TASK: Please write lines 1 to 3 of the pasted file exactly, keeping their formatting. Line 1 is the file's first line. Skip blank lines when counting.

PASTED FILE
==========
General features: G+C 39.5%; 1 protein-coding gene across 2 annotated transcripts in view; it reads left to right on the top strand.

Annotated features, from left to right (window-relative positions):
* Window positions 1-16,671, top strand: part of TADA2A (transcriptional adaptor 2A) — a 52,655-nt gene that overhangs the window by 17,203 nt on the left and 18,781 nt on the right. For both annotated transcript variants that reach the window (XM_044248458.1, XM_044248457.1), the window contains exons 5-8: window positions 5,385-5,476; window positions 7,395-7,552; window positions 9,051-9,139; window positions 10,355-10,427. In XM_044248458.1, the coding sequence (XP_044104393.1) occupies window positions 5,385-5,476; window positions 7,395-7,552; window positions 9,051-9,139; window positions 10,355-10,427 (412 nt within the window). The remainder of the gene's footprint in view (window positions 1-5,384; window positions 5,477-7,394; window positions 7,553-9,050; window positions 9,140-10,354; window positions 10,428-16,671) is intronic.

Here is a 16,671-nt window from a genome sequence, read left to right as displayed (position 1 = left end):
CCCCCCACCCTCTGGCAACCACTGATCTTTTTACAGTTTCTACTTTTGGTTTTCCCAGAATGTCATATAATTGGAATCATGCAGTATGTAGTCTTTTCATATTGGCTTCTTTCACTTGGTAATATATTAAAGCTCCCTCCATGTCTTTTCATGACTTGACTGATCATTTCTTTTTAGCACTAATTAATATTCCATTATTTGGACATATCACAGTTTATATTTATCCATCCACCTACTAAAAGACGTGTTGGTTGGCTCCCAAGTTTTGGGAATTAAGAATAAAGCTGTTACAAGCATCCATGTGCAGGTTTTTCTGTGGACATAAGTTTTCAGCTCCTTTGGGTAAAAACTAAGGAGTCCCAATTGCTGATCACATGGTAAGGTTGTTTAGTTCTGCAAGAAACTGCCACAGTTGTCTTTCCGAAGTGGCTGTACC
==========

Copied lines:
General features: G+C 39.5%; 1 protein-coding gene across 2 annotated transcripts in view; it reads left to right on the top strand.

Annotated features, from left to right (window-relative positions):
* Window positions 1-16,671, top strand: part of TADA2A (transcriptional adaptor 2A) — a 52,655-nt gene that overhangs the window by 17,203 nt on the left and 18,781 nt on the right. For both annotated transcript variants that reach the window (XM_044248458.1, XM_044248457.1), the window contains exons 5-8: window positions 5,385-5,476; window positions 7,395-7,552; window positions 9,051-9,139; window positions 10,355-10,427. In XM_044248458.1, the coding sequence (XP_044104393.1) occupies window positions 5,385-5,476; window positions 7,395-7,552; window positions 9,051-9,139; window positions 10,355-10,427 (412 nt within the window). The remainder of the gene's footprint in view (window positions 1-5,384; window positions 5,477-7,394; window positions 7,553-9,050; window positions 9,140-10,354; window positions 10,428-16,671) is intronic.